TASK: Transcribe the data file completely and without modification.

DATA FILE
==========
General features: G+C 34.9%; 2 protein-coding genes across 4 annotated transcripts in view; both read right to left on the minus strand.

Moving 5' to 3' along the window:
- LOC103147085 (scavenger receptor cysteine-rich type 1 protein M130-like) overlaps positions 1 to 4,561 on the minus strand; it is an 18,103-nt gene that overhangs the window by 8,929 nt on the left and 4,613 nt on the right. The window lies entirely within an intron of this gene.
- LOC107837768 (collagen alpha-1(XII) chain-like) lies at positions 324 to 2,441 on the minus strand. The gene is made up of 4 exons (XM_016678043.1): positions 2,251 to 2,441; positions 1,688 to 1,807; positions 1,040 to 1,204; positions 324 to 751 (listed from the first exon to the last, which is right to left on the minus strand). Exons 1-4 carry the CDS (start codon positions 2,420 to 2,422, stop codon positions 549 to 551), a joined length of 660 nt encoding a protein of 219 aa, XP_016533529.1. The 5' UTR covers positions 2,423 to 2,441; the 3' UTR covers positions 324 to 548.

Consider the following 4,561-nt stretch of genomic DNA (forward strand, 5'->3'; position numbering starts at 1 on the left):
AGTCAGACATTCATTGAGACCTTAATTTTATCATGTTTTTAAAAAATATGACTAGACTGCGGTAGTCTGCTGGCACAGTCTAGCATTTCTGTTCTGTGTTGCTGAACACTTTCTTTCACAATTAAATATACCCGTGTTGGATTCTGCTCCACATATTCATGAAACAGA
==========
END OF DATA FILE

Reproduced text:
General features: G+C 34.9%; 2 protein-coding genes across 4 annotated transcripts in view; both read right to left on the minus strand.

Moving 5' to 3' along the window:
- LOC103147085 (scavenger receptor cysteine-rich type 1 protein M130-like) overlaps positions 1 to 4,561 on the minus strand; it is an 18,103-nt gene that overhangs the window by 8,929 nt on the left and 4,613 nt on the right. The window lies entirely within an intron of this gene.
- LOC107837768 (collagen alpha-1(XII) chain-like) lies at positions 324 to 2,441 on the minus strand. The gene is made up of 4 exons (XM_016678043.1): positions 2,251 to 2,441; positions 1,688 to 1,807; positions 1,040 to 1,204; positions 324 to 751 (listed from the first exon to the last, which is right to left on the minus strand). Exons 1-4 carry the CDS (start codon positions 2,420 to 2,422, stop codon positions 549 to 551), a joined length of 660 nt encoding a protein of 219 aa, XP_016533529.1. The 5' UTR covers positions 2,423 to 2,441; the 3' UTR covers positions 324 to 548.

Consider the following 4,561-nt stretch of genomic DNA (forward strand, 5'->3'; position numbering starts at 1 on the left):
AGTCAGACATTCATTGAGACCTTAATTTTATCATGTTTTTAAAAAATATGACTAGACTGCGGTAGTCTGCTGGCACAGTCTAGCATTTCTGTTCTGTGTTGCTGAACACTTTCTTTCACAATTAAATATACCCGTGTTGGATTCTGCTCCACATATTCATGAAACAGA